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Old 06-16-2013, 02:59 AM   #1
Join Date: Jun 2013
Home Port: Darwin
Posts: 12
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Ahoy mateys!

I'm Simon Ochen (pronounced 'Ocean'). I've decided to drop everything that is involved in the rat-race of life and barter my way around the world for the next 10-15 years.

I'm a writer so I've decided to become a Nomadic Writer and sail to get across large areas of water rather than fly.

I'm currently in Darwin seeking passage to Indonesia. I've placed signs at the Darwin Sailing Club, Tipperay and Bayview Marina and also at the Dinah Beach Cruising Yacht Association where I'm also doing some work to gain some experience (sanding, buffing, polishing and waxing of hulls so far).

I love the water. It's where I'm most comfortable. I surf, play guitar and am a pretty good cook (modestly speaking).

Would appreciate any assistance helping me realise my goal.

Thanks for checking this out.

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Old 06-16-2013, 06:49 PM   #2
redbopeep's Avatar
Join Date: Jun 2007
Home Port: Washington DC
Vessel Name: SV Mahdee
Posts: 3,236

A lot of people think they're checking out when the decide to set sail. You'll find it's not so--the requirements of traveling country-to-country mean the cruising boat will be dealing with not just one country's bureaucracy, but that of many countries. Money is something needed to clear in and out of country and you will need to carry your own weight in terms of having money for your own clearance as well as sharing in the costs of food aboard ship. Rarely will it be a barter-ride for crew unless that crew is unusually skilled (read "sailor") and bringing a lot to the ship besides a friendly attitude.

For the best results, suggest you learn how to sail locally (volunteer to crew for some of the racing boats at the local yacht club for example or take some lessons --you may have to pay for the lessons with real money though ) and then you'll have some skills that a cruising boat might be interested in having you aboard for. Those local sailors will know people traveling and they can hook you up with a reference as well.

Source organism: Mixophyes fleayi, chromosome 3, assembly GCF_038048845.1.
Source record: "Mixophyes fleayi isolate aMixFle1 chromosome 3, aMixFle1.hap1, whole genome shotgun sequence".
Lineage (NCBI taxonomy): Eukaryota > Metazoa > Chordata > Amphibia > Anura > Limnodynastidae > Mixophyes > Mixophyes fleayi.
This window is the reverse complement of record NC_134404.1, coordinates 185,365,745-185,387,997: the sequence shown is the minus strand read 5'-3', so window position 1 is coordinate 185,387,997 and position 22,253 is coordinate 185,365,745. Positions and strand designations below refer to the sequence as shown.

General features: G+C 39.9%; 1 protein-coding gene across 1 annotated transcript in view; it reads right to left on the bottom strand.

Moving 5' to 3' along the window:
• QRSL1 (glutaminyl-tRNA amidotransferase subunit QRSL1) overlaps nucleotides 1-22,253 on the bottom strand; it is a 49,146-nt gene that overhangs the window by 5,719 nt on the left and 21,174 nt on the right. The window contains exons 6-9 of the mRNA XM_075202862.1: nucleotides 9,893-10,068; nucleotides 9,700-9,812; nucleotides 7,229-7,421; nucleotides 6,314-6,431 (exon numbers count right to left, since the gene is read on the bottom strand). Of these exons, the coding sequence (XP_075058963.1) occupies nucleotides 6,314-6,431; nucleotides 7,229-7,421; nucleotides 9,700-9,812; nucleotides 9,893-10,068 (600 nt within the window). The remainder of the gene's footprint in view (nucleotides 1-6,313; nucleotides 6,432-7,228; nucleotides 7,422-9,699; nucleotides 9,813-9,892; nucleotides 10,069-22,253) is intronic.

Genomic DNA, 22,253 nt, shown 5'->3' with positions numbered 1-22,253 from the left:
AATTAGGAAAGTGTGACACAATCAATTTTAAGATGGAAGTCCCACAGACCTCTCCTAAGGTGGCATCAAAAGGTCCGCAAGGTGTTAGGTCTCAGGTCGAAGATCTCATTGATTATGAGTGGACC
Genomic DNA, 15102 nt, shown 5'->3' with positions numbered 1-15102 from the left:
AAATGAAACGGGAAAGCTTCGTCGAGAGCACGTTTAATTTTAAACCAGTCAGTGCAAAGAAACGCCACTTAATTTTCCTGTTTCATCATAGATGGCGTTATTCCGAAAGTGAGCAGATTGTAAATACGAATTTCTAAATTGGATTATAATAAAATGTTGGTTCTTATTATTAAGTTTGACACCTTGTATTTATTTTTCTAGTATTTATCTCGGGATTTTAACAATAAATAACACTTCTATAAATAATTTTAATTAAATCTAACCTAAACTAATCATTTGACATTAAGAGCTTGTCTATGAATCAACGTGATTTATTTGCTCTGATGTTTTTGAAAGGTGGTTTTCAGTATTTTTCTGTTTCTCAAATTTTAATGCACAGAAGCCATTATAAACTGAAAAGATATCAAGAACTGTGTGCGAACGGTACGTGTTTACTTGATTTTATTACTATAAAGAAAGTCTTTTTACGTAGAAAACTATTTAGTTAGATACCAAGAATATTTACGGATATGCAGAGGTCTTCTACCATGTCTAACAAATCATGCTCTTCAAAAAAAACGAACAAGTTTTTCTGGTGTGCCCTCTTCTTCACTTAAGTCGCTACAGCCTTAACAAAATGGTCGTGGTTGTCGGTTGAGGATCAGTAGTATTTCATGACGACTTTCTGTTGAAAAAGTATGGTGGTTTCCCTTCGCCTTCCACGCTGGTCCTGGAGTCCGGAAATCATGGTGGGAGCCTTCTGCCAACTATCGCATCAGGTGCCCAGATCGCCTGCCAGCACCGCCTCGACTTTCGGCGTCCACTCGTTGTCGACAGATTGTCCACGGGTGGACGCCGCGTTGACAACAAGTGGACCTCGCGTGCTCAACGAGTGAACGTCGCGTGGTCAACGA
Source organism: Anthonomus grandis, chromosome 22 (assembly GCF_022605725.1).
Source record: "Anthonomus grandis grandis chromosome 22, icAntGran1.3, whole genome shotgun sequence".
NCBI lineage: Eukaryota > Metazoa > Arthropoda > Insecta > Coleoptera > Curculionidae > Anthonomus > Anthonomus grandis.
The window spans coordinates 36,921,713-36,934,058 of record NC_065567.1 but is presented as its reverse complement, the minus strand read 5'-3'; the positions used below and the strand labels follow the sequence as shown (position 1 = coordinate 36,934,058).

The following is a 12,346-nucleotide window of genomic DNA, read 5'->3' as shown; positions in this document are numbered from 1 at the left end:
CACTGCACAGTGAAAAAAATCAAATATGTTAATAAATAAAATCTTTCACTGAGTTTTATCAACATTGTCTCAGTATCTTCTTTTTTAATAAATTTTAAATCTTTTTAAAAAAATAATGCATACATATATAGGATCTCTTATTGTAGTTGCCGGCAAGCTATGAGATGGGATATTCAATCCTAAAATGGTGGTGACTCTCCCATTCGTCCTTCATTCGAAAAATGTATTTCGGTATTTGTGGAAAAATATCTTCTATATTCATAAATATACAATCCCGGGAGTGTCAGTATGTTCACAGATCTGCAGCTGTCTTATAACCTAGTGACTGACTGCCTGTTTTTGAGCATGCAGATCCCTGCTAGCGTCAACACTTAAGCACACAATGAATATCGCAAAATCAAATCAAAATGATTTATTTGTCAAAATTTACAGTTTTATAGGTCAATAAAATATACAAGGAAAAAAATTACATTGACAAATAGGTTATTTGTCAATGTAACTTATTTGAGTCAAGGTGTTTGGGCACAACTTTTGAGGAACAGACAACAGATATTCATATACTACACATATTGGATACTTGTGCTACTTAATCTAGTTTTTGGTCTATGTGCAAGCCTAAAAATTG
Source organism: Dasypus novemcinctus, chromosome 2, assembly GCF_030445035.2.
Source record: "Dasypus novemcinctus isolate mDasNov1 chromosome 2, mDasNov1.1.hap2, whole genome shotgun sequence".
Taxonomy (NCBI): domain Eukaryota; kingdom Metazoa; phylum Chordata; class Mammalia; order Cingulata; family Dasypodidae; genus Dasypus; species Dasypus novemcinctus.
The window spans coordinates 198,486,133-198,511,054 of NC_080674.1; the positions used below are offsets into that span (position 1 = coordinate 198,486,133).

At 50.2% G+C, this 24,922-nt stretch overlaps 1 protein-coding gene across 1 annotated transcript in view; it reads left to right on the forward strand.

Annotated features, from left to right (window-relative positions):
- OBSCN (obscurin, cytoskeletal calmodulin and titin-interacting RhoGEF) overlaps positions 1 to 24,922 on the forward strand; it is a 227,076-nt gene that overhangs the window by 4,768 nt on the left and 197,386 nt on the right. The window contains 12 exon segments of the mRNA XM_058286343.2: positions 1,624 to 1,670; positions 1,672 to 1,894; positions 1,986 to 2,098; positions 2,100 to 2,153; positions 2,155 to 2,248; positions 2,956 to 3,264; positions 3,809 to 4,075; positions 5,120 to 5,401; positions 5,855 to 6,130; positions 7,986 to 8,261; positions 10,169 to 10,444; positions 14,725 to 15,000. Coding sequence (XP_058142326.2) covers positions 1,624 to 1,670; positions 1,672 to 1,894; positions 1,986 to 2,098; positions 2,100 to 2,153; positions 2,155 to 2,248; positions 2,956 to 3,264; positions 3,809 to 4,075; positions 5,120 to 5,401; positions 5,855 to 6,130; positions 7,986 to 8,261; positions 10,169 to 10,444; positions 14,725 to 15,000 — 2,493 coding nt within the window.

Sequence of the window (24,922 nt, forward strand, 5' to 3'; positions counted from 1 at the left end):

Further, if you make some friendships with those racing skippers, you might find yourself invited on a few little overnight or fortnight trips. On those trips, you might learn if you get seasick or have other problems that will make your dream of hitchhiking the oceans less of a good idea.

Remember when you're out there trying to get sailing experience (local at the clubs at first or with a cruising boat) the whole conversation is about what you can offer to the team or boat--not about what you want to get from it.

So think long and hard about what you can really offer and what would be valuable to the skipper. You need to become a desirable hand to have aboard any boat. If you have no idea of what those things are--think about cooking skills, mechanical fix-it skills, athletic ability (going up the mast, even if someone is winching you up in a harness is not easy), strength, good health, ability to get along with ANY other crew members, ability to take orders and do what the skipper tells you to (the boat is not a democracy), a personal nature that is clean, neat, organized but yet doesn't care if the other crew members are slovenly or less than ideal. Ability to stand watch, ability to navigate (another thing you can learn with a class before you set out so you'll have skills to offer).

If you don't have a big ego, are particular enough to learn new skills and do things properly but yet have the laid back nature needed to not let oddities of other personalities get under your skin, you'll have a great time crewing.

Good luck.

"Do or do not. There is no try." - Yoda

What we're doing - The sailing life aboard and the Schooner Chandlery.

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Old 06-18-2013, 11:50 PM   #3
Join Date: Jun 2013
Home Port: Darwin
Posts: 12

Thanks for the tips. Most helpful.
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